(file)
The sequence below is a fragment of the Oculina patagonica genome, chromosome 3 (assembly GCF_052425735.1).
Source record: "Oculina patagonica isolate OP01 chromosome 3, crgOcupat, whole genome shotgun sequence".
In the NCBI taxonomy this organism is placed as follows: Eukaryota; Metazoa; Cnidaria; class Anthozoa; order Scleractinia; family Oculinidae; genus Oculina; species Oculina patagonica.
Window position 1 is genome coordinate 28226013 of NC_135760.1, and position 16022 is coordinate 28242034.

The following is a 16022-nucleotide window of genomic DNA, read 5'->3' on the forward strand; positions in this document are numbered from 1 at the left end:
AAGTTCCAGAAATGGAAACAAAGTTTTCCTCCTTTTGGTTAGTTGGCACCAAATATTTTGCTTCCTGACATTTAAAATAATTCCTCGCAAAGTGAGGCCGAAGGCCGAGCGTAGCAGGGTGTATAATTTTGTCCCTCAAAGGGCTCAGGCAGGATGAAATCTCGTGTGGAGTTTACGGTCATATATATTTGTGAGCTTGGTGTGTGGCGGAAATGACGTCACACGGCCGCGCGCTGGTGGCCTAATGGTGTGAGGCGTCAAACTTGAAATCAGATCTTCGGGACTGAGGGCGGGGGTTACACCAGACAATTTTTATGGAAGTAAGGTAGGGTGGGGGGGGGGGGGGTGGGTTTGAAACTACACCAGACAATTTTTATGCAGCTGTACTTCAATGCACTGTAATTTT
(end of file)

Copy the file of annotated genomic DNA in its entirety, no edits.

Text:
The sequence below is a fragment of the Oculina patagonica genome, chromosome 3 (assembly GCF_052425735.1).
Source record: "Oculina patagonica isolate OP01 chromosome 3, crgOcupat, whole genome shotgun sequence".
In the NCBI taxonomy this organism is placed as follows: Eukaryota; Metazoa; Cnidaria; class Anthozoa; order Scleractinia; family Oculinidae; genus Oculina; species Oculina patagonica.
Window position 1 is genome coordinate 28226013 of NC_135760.1, and position 16022 is coordinate 28242034.

The following is a 16022-nucleotide window of genomic DNA, read 5'->3' on the forward strand; positions in this document are numbered from 1 at the left end:
AAGTTCCAGAAATGGAAACAAAGTTTTCCTCCTTTTGGTTAGTTGGCACCAAATATTTTGCTTCCTGACATTTAAAATAATTCCTCGCAAAGTGAGGCCGAAGGCCGAGCGTAGCAGGGTGTATAATTTTGTCCCTCAAAGGGCTCAGGCAGGATGAAATCTCGTGTGGAGTTTACGGTCATATATATTTGTGAGCTTGGTGTGTGGCGGAAATGACGTCACACGGCCGCGCGCTGGTGGCCTAATGGTGTGAGGCGTCAAACTTGAAATCAGATCTTCGGGACTGAGGGCGGGGGTTACACCAGACAATTTTTATGGAAGTAAGGTAGGGTGGGGGGGGGGGGGGTGGGTTTGAAACTACACCAGACAATTTTTATGCAGCTGTACTTCAATGCACTGTAATTTT